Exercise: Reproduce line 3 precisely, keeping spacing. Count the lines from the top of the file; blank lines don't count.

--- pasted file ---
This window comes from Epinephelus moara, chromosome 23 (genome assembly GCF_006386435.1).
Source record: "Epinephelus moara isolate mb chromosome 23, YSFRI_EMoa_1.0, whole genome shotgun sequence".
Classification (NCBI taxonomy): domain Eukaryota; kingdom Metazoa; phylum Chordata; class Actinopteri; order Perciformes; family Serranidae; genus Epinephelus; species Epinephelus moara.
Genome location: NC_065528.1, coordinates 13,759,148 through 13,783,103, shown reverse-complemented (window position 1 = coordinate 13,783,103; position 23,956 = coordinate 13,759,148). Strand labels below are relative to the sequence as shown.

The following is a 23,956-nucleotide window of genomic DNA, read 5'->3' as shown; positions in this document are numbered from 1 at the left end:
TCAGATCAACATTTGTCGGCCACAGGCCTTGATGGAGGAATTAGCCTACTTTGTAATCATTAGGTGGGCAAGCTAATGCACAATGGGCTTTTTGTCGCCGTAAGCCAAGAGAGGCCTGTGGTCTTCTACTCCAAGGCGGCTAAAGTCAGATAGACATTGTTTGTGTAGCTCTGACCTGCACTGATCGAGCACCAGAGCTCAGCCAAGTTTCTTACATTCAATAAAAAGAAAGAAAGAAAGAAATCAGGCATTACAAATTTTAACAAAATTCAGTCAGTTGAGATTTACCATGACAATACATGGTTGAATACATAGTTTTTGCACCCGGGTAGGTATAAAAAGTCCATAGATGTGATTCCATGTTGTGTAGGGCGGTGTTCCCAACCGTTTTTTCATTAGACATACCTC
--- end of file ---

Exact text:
Classification (NCBI taxonomy): domain Eukaryota; kingdom Metazoa; phylum Chordata; class Actinopteri; order Perciformes; family Serranidae; genus Epinephelus; species Epinephelus moara.